Last year I saw an article in The Atlantic magazine where Derek Thompson points out how disasters have a way of forcing a positive change in the long run:
“The 21st-century city is the child of catastrophe. The comforts and infrastructure we take for granted were born of age-old afflictions: fire, flood, and pestilence. Our tall buildings, our subways, our subterranean conduits, our systems for bringing water in and taking it away, our building codes and public-health regulations – all were forged in the aftermath of urban disasters.”
We are facing a similar crisis today. With hard work and the right tools, we can learn from the current pandemic to prepare for and prevent future disasters.
It has been a year since COVID-19 forced most of us into lockdown, changed the way we live, and businesses operate. The healthcare industry was among the first ones to suffer. Its conservative and complex nature combined with often outdated regulations delay the adoption of technologies that more progressive industries have had for years.
With a rapid increase in the virus-driven patient flow, systems that were in place in most healthcare facilities simply couldn’t adapt quickly enough. Hospitals had to take care of Covid patients, leaving people with pre-existing conditions and many others unattended. Surgeries and non-critical doctor appointments were often canceled. And as the pandemic got worse, the situation in hospitals continued to deteriorate.
Crises are an opportunity to drive innovation
2020 demonstrated that the stagnating healthcare industry can be transformed rapidly through digitalization and the adoption of new technologies. Healthcare facilities that stepped up to the challenge managed to continue tending to a growing number of patients by moving providers to virtual delivery platforms. Patients found virtual visits more convenient, cost-effective, and faster as there’s no traveling involved. More importantly, online visits minimize the exposure to the virus and high-traffic areas such as hospitals.
The adoption of virtual care is just one of the much-needed improvements to the industry’s outdated technology infrastructure. As a long-time healthcare entrepreneur, I believe that the following trends will play a fundamental role in shaping the future of the sector.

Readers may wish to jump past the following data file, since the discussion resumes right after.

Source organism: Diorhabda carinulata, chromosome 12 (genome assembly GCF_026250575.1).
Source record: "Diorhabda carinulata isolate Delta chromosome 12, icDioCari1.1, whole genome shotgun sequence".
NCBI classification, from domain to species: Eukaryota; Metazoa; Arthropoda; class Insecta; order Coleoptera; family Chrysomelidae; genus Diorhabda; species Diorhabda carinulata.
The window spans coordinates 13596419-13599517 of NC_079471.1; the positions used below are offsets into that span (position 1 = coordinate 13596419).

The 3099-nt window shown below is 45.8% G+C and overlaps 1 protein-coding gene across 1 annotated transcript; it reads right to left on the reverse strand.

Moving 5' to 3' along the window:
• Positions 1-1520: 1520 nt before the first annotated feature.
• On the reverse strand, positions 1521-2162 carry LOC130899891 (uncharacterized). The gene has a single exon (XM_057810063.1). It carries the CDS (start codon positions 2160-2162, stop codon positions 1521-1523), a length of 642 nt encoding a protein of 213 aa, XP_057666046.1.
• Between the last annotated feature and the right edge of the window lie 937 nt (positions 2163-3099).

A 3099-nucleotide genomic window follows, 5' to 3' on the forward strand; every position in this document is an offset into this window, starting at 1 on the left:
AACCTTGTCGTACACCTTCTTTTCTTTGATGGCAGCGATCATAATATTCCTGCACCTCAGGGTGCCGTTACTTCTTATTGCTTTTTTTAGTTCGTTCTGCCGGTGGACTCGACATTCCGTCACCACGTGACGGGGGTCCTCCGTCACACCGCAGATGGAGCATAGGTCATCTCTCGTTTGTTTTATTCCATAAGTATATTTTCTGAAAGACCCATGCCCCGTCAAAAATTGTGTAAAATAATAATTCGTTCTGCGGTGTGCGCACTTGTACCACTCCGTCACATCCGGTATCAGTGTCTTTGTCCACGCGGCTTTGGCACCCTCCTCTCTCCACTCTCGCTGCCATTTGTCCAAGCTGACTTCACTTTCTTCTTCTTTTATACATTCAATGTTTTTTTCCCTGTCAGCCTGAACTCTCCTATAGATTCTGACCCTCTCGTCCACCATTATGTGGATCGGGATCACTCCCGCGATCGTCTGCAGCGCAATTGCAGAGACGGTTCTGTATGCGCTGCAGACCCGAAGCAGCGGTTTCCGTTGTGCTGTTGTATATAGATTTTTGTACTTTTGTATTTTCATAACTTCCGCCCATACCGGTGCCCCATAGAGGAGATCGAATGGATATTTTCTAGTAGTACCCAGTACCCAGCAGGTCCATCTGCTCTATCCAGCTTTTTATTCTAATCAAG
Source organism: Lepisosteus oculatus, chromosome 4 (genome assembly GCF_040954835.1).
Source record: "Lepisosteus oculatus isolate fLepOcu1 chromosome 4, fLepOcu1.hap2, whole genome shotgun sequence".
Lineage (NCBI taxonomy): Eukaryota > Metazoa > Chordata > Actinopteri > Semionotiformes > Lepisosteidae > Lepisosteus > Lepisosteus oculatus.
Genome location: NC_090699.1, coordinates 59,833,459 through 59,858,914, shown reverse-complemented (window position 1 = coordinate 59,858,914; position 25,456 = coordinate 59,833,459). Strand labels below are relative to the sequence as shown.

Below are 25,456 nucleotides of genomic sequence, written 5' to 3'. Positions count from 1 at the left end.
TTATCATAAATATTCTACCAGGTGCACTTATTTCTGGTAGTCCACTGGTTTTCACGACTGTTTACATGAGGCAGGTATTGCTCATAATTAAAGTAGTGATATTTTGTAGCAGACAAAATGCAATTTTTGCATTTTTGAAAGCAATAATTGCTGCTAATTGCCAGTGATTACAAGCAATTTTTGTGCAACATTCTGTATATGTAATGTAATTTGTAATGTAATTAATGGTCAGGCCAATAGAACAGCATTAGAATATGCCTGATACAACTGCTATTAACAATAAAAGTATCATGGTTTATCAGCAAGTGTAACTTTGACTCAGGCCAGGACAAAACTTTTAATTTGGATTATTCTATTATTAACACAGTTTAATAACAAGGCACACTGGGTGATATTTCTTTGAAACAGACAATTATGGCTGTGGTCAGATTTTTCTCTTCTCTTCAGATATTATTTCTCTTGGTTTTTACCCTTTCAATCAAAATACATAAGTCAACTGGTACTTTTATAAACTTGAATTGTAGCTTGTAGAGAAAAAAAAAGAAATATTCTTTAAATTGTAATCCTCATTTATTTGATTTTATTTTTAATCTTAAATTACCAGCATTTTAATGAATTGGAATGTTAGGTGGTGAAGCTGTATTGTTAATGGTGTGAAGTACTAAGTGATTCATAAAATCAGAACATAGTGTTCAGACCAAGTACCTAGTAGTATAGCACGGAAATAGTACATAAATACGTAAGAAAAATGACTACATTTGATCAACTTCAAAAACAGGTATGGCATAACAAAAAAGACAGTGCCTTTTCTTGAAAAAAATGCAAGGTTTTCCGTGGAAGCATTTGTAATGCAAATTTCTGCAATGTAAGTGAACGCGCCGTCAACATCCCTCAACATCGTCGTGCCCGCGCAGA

1. Multi-source data-driven analytics
Digitizing data is vital, but it is not enough. Effectively processing vast amounts of data in real-time will enable health care professionals to go from reactive to proactive. For example, next-gen systems will combine a patient’s medical history with readings from the patient’s smart wearable to generate valuable analytics and highlight overlooked areas.
A continuous flow of processed information will help healthcare professionals make better-informed decisions. By using remote sensors, patients can get the care they need anytime and anywhere, at a much lower cost. Making healthcare both more affordable and more accessible for rural populations.
2. Routine operations automation
Effective automation puts patients at the center and allows clinicians to focus on diagnosis and interactions with patients instead of spending precious time on documentation and other routine tasks. No matter how care is delivered, online or in person, automation has become more beneficial as more facilities embrace digitalization.
3. Cloud-based infrastructure
Healthcare companies generate and manage a lot of sensitive data that needs to be kept safe and protected at all times. All storage systems need to be meticulously evaluated for individual solutions, but cloud-based storage is better than on-premise more often than not.
Data stored in the cloud updates in real-time, enabling healthcare professionals to collaborate and access information vital for diagnoses, treatment, and ongoing care. With many possible integrations between applications, systems, and third parties, the cloud is much more versatile when it comes to electronic health records.
In the event of hardware failure, power loss, or data breaches, healthcare providers can quickly and easily restore cloud data with minimal disruption or interruption to patient care.
4. Artificial Intelligence applications
Artificial Intelligence (AI) is transforming nearly every industry, and healthcare is no exception. So far, AI has been used in chatbots and virtual health assistants with success, but the technology will slowly expand to real clinical applications.
AI promises to improve the diagnosis process, enhance the way physicians interpret medical data, help organize medical documentation to reduce burnout of clinical staff, and augment care teams’ overall capabilities.